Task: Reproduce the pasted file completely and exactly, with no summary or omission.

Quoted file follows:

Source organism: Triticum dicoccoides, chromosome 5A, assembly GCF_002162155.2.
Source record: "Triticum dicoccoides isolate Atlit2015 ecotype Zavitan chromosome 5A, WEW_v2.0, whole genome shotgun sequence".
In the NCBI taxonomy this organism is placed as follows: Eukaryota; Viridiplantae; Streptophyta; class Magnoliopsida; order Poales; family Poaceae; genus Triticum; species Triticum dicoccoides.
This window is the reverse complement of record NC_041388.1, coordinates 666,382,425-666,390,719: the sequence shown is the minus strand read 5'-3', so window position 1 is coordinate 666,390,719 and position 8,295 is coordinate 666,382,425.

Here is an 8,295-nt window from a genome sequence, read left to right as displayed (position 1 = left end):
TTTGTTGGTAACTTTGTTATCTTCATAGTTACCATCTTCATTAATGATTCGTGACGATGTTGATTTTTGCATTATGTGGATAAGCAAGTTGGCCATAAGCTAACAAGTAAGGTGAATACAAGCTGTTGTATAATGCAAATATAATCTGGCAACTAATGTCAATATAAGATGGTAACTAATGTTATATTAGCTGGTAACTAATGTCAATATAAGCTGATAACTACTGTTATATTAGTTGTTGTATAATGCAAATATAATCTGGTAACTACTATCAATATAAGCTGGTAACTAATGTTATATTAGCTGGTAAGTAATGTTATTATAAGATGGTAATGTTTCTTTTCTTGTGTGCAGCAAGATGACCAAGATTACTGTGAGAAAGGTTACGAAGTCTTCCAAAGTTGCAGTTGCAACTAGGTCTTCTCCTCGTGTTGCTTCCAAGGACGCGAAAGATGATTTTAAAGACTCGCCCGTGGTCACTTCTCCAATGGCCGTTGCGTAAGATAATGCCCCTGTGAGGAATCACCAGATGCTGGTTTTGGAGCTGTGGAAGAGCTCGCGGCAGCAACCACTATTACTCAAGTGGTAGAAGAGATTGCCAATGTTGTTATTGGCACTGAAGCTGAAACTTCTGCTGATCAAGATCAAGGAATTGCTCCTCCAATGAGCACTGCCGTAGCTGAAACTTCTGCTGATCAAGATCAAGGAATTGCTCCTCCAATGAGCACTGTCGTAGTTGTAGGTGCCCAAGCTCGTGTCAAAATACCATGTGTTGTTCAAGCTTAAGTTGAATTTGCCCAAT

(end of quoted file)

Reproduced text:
Source organism: Triticum dicoccoides, chromosome 5A, assembly GCF_002162155.2.
Source record: "Triticum dicoccoides isolate Atlit2015 ecotype Zavitan chromosome 5A, WEW_v2.0, whole genome shotgun sequence".
In the NCBI taxonomy this organism is placed as follows: Eukaryota; Viridiplantae; Streptophyta; class Magnoliopsida; order Poales; family Poaceae; genus Triticum; species Triticum dicoccoides.
This window is the reverse complement of record NC_041388.1, coordinates 666,382,425-666,390,719: the sequence shown is the minus strand read 5'-3', so window position 1 is coordinate 666,390,719 and position 8,295 is coordinate 666,382,425.

Here is an 8,295-nt window from a genome sequence, read left to right as displayed (position 1 = left end):
TTTGTTGGTAACTTTGTTATCTTCATAGTTACCATCTTCATTAATGATTCGTGACGATGTTGATTTTTGCATTATGTGGATAAGCAAGTTGGCCATAAGCTAACAAGTAAGGTGAATACAAGCTGTTGTATAATGCAAATATAATCTGGCAACTAATGTCAATATAAGATGGTAACTAATGTTATATTAGCTGGTAACTAATGTCAATATAAGCTGATAACTACTGTTATATTAGTTGTTGTATAATGCAAATATAATCTGGTAACTACTATCAATATAAGCTGGTAACTAATGTTATATTAGCTGGTAAGTAATGTTATTATAAGATGGTAATGTTTCTTTTCTTGTGTGCAGCAAGATGACCAAGATTACTGTGAGAAAGGTTACGAAGTCTTCCAAAGTTGCAGTTGCAACTAGGTCTTCTCCTCGTGTTGCTTCCAAGGACGCGAAAGATGATTTTAAAGACTCGCCCGTGGTCACTTCTCCAATGGCCGTTGCGTAAGATAATGCCCCTGTGAGGAATCACCAGATGCTGGTTTTGGAGCTGTGGAAGAGCTCGCGGCAGCAACCACTATTACTCAAGTGGTAGAAGAGATTGCCAATGTTGTTATTGGCACTGAAGCTGAAACTTCTGCTGATCAAGATCAAGGAATTGCTCCTCCAATGAGCACTGCCGTAGCTGAAACTTCTGCTGATCAAGATCAAGGAATTGCTCCTCCAATGAGCACTGTCGTAGTTGTAGGTGCCCAAGCTCGTGTCAAAATACCATGTGTTGTTCAAGCTTAAGTTGAATTTGCCCAAT